11

There are a number of specific limitation on what can be made criminal in US law, derived from constitutional protection. Specific Rights Expressions of free speech, for example, cannot be made criminal, although there can be laws which regulate or impact speech to a degree. Similarly, the establishment clause of the First Amendment prohibits a law ...


8

That sounds a lot like the German Antragsdelikt (literally "crime by request"). That is a crime (defined in the criminal code), that can only be prosecuted if the victim requests it. Antragsdelikt mostly applies to less serious crimes, such as slander or petty theft, while "serious" crimes, such as robbery or assault must always be prosecuted (...


6

The bottom line is: yes, there are many statutes, in many countries, criminalizing speech based on the fact that the hearer finds them offensive. These may include: Laws against extremist political sppech (i.e., anti-Nazi laws) Laws against hate speech or racial or sexually discriminatory speech Laws against criticizing or hurting the feelings of specific ...


6

My vote is that the (prison, contract) term would not be enforceable. In Williams v. Walker-Thomas 350 F.2d 445, multiple items of furniture were purchased on credit, and the payments were "distributed" over all items so that no items were paid for until all items were paid for – thus the store could repossess all of the items, if one payment was missed. The ...


6

It is hard to measure accuracy in absolute terms because figuring out the truth is the problem that trials seek to solve in the first place. This is especially true of cases that go to trial. Cases that are almost sure to be resolved one way or the other by any tier of fact generally plea bargain (in criminal cases) or settle prior to trial (in civil cases)...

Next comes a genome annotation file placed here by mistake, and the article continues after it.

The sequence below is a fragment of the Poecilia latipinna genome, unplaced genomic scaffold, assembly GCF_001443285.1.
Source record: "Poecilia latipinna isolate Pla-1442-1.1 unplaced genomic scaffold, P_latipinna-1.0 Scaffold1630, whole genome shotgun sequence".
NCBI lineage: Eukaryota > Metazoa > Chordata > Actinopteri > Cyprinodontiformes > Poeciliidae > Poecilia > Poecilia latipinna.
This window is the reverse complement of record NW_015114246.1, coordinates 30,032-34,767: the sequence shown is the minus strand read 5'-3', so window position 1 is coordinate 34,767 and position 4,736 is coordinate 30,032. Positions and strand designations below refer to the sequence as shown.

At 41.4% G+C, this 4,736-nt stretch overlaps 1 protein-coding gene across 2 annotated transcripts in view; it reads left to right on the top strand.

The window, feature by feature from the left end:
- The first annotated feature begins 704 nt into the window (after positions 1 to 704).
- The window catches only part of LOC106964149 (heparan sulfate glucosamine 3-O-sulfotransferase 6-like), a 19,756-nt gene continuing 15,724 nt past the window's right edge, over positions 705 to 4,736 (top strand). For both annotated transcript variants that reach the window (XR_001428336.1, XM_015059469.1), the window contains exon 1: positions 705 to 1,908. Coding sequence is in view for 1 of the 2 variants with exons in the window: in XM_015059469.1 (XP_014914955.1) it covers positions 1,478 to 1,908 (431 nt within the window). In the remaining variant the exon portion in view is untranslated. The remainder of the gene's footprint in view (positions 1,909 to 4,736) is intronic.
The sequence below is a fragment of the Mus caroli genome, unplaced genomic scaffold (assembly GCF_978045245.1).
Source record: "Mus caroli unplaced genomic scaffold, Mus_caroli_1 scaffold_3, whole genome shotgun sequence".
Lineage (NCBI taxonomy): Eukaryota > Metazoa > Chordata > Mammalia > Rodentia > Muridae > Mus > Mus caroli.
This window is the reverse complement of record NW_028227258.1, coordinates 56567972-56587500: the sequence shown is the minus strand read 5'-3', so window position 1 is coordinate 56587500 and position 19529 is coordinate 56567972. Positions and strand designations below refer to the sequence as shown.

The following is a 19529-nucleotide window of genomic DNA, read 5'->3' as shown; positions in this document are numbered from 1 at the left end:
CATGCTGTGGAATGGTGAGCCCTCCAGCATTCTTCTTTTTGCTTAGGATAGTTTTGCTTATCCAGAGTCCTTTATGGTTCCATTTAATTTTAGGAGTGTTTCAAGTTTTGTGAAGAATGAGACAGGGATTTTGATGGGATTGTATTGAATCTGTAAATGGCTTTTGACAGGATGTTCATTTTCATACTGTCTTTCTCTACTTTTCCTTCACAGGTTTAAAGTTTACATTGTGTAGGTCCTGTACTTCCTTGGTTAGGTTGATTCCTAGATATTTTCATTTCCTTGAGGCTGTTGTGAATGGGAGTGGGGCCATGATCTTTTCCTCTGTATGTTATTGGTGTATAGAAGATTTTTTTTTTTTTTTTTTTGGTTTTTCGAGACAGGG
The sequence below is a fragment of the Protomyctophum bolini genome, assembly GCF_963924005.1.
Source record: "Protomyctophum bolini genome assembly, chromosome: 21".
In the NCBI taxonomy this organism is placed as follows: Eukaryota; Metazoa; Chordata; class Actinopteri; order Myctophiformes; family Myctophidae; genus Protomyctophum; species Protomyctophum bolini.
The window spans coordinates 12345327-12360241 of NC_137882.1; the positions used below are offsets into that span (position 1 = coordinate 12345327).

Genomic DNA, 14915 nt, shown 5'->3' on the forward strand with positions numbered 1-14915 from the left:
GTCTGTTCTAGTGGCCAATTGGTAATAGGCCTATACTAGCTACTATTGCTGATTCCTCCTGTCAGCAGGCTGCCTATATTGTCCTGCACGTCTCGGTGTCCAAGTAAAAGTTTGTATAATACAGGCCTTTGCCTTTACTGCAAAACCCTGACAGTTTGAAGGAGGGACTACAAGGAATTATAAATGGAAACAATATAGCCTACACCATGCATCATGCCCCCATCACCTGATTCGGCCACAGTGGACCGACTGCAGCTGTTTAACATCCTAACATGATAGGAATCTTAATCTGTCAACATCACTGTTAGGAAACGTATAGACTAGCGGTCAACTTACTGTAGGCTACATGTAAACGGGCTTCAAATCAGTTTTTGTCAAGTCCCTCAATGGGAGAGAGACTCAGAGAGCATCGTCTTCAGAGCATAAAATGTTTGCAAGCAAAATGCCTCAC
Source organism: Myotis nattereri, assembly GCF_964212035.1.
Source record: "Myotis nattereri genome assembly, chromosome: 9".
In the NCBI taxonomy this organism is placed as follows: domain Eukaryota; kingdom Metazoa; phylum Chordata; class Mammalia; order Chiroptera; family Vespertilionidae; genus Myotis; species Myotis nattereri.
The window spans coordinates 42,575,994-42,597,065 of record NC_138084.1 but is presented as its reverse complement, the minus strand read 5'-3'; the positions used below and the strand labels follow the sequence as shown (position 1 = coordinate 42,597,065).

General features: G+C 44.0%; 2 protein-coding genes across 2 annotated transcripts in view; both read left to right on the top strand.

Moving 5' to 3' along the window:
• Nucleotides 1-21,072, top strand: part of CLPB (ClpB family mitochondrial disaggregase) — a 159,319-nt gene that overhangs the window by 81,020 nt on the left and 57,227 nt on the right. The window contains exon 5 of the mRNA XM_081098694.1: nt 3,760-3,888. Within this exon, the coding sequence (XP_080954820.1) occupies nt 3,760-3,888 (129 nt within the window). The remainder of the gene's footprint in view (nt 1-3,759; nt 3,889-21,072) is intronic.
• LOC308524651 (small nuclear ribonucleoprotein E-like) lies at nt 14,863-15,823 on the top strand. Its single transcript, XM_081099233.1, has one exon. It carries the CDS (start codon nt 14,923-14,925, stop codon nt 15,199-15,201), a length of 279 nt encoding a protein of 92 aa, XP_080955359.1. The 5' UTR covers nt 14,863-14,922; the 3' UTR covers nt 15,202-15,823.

5

Generally speaking, the law in almost every common law and civil law jurisdiction does not allow incarceration to be a punishment for a mere breach of contract (when that breach of the contract was not intended at the time the contract was entered into by the parties by one of the parties but not the other). Historically, there was a remedy called "body ...


5

Judicial appointments in England and Wales (plus courts that cover the whole of the UK) are made by the Judicial Appointments Commission. This was set up in 2006 to improve the separation of powers in the UK, removing the ability of a government to select sympathetic judges. The committee comprises ...the judiciary, the legal profession, non-legally ...


5

The dichotomy between solicitors and barristers in the UK isn't one based on verbal definitions in the English language. In other words, the fact that barristers argue and solicitors don't isn't something that's inherent to the words, it's just how British law decided to divide it. Since those countries with solicitor generals don't have this dichotomy, they ...


5

Yes. According to Russian KoAP 20.1 "Small Hooliganism": Мелкое хулиганство, то есть нарушение общественного порядка, выражающее явное неуважение к обществу, сопровождающееся нецензурной бранью в общественных местах, оскорбительным приставанием к гражданам, а равно уничтожением или повреждением чужого имущества, - влечет наложение ...


5

Several scholars have addressed this issue. Here's a quick bibliography. It appears that the most relevant "experiments" are the imposition of loser pays in medical malpractice suits in Florida for the first half of the 1980s, and Alaska's loser pays system. The Gryphon article below includes and discusses a decent amount of empirical data; the Di Pietro et ...